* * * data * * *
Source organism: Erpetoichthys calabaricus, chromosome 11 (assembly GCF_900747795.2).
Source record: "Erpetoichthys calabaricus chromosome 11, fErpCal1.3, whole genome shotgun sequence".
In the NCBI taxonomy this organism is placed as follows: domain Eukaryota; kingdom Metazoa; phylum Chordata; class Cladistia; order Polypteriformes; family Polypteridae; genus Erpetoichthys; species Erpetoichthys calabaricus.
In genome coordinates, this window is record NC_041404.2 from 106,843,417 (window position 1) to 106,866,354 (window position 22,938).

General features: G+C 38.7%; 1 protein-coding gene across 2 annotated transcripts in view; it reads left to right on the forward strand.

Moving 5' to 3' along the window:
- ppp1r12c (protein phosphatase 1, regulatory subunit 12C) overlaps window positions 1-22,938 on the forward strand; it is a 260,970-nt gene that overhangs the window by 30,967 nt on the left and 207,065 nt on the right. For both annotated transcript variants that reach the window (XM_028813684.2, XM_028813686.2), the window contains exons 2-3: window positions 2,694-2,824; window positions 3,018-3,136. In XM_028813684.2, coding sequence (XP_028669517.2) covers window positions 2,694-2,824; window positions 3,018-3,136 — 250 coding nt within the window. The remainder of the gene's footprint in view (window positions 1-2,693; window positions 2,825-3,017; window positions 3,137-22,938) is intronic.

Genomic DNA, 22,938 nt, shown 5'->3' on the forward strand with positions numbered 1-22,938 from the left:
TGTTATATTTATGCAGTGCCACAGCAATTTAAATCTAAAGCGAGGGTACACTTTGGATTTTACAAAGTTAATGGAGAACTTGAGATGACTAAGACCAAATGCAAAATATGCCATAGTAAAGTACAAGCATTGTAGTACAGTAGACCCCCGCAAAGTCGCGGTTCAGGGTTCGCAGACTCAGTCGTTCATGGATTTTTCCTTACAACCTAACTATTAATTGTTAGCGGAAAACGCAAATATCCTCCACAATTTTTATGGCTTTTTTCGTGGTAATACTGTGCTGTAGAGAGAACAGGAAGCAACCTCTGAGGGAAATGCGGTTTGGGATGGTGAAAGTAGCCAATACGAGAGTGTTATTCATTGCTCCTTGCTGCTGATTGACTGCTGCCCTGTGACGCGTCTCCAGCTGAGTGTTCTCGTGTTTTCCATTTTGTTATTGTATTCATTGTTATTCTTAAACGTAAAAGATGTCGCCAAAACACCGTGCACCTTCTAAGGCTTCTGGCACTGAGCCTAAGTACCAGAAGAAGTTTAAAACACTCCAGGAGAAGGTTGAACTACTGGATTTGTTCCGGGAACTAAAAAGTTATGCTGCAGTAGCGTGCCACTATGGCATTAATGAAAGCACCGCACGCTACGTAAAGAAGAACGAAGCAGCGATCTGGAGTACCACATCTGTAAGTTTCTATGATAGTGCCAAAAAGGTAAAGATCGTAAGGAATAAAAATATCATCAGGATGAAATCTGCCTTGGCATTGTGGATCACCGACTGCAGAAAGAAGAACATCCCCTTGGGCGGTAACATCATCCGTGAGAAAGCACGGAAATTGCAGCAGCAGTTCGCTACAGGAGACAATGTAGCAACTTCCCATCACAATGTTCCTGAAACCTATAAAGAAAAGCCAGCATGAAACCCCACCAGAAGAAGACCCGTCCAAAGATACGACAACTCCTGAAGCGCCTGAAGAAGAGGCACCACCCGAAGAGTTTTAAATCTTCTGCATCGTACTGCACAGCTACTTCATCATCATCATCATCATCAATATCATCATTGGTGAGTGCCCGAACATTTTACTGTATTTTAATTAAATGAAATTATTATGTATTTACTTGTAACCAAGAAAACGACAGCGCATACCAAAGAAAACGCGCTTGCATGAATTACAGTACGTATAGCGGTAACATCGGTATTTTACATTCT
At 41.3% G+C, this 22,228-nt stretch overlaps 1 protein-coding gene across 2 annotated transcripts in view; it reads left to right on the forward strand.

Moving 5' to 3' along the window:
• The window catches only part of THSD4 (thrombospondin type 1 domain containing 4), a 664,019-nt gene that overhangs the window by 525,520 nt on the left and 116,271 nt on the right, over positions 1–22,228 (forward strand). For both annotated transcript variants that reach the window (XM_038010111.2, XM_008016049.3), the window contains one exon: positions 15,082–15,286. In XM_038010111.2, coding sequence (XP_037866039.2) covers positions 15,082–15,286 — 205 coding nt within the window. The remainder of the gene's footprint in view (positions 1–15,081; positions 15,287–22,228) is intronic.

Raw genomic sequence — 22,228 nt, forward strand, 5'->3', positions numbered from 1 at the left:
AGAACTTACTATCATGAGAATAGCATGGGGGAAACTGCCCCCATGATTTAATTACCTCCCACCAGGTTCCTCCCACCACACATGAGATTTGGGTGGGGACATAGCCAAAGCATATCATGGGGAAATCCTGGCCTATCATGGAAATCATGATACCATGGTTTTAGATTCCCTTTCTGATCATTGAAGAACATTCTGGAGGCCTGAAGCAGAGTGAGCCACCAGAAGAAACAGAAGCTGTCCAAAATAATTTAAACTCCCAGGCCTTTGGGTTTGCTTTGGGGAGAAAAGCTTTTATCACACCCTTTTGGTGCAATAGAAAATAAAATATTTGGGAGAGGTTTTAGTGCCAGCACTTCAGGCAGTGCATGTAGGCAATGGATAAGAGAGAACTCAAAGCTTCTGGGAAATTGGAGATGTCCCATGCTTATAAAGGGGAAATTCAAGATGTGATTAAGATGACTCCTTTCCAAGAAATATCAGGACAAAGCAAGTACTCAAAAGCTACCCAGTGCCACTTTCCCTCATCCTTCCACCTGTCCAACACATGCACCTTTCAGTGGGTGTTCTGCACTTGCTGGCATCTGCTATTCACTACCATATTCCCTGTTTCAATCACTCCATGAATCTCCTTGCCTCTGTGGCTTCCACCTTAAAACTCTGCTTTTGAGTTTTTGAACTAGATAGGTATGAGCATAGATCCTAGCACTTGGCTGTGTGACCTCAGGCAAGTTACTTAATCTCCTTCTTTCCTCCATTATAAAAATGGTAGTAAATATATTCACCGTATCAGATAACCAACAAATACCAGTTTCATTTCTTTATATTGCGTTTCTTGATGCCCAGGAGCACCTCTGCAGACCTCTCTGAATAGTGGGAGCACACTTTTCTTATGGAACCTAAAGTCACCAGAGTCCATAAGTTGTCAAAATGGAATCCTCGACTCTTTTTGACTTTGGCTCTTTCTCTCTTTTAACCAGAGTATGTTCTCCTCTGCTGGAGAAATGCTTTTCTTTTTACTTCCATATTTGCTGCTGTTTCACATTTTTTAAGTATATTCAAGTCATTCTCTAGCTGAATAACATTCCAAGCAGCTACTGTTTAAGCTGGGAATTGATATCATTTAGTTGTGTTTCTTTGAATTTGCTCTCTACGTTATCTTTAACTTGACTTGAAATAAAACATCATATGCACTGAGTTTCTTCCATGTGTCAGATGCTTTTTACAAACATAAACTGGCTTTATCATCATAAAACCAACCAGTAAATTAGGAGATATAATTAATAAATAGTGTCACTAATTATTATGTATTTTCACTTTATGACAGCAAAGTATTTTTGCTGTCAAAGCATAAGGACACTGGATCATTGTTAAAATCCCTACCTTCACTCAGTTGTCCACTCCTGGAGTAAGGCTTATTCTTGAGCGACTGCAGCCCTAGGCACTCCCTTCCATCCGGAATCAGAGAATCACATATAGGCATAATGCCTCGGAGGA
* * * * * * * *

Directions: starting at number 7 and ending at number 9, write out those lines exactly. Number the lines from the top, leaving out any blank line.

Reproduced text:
- ppp1r12c (protein phosphatase 1, regulatory subunit 12C) overlaps window positions 1-22,938 on the forward strand; it is a 260,970-nt gene that overhangs the window by 30,967 nt on the left and 207,065 nt on the right. For both annotated transcript variants that reach the window (XM_028813684.2, XM_028813686.2), the window contains exons 2-3: window positions 2,694-2,824; window positions 3,018-3,136. In XM_028813684.2, coding sequence (XP_028669517.2) covers window positions 2,694-2,824; window positions 3,018-3,136 — 250 coding nt within the window. The remainder of the gene's footprint in view (window positions 1-2,693; window positions 2,825-3,017; window positions 3,137-22,938) is intronic.

Genomic DNA, 22,938 nt, shown 5'->3' on the forward strand with positions numbered 1-22,938 from the left:
TGTTATATTTATGCAGTGCCACAGCAATTTAAATCTAAAGCGAGGGTACACTTTGGATTTTACAAAGTTAATGGAGAACTTGAGATGACTAAGACCAAATGCAAAATATGCCATAGTAAAGTACAAGCATTGTAGTACAGTAGACCCCCGCAAAGTCGCGGTTCAGGGTTCGCAGACTCAGTCGTTCATGGATTTTTCCTTACAACCTAACTATTAATTGTTAGCGGAAAACGCAAATATCCTCCACAATTTTTATGGCTTTTTTCGTGGTAATACTGTGCTGTAGAGAGAACAGGAAGCAACCTCTGAGGGAAATGCGGTTTGGGATGGTGAAAGTAGCCAATACGAGAGTGTTATTCATTGCTCCTTGCTGCTGATTGACTGCTGCCCTGTGACGCGTCTCCAGCTGAGTGTTCTCGTGTTTTCCATTTTGTTATTGTATTCATTGTTATTCTTAAACGTAAAAGATGTCGCCAAAACACCGTGCACCTTCTAAGGCTTCTGGCACTGAGCCTAAGTACCAGAAGAAGTTTAAAACACTCCAGGAGAAGGTTGAACTACTGGATTTGTTCCGGGAACTAAAAAGTTATGCTGCAGTAGCGTGCCACTATGGCATTAATGAAAGCACCGCACGCTACGTAAAGAAGAACGAAGCAGCGATCTGGAGTACCACATCTGTAAGTTTCTATGATAGTGCCAAAAAGGTAAAGATCGTAAGGAATAAAAATATCATCAGGATGAAATCTGCCTTGGCATTGTGGATCACCGACTGCAGAAAGAAGAACATCCCCTTGGGCGGTAACATCATCCGTGAGAAAGCACGGAAATTGCAGCAGCAGTTCGCTACAGGAGACAATGTAGCAACTTCCCATCACAATGTTCCTGAAACCTATAAAGAAAAGCCAGCATGAAACCCCACCAGAAGAAGACCCGTCCAAAGATACGACAACTCCTGAAGCGCCTGAAGAAGAGGCACCACCCGAAGAGTTTTAAATCTTCTGCATCGTACTGCACAGCTACTTCATCATCATCATCATCATCAATATCATCATTGGTGAGTGCCCGAACATTTTACTGTATTTTAATTAAATGAAATTATTATGTATTTACTTGTAACCAAGAAAACGACAGCGCATACCAAAGAAAACGCGCTTGCATGAATTACAGTACGTATAGCGGTAACATCGGTATTTTACATTCT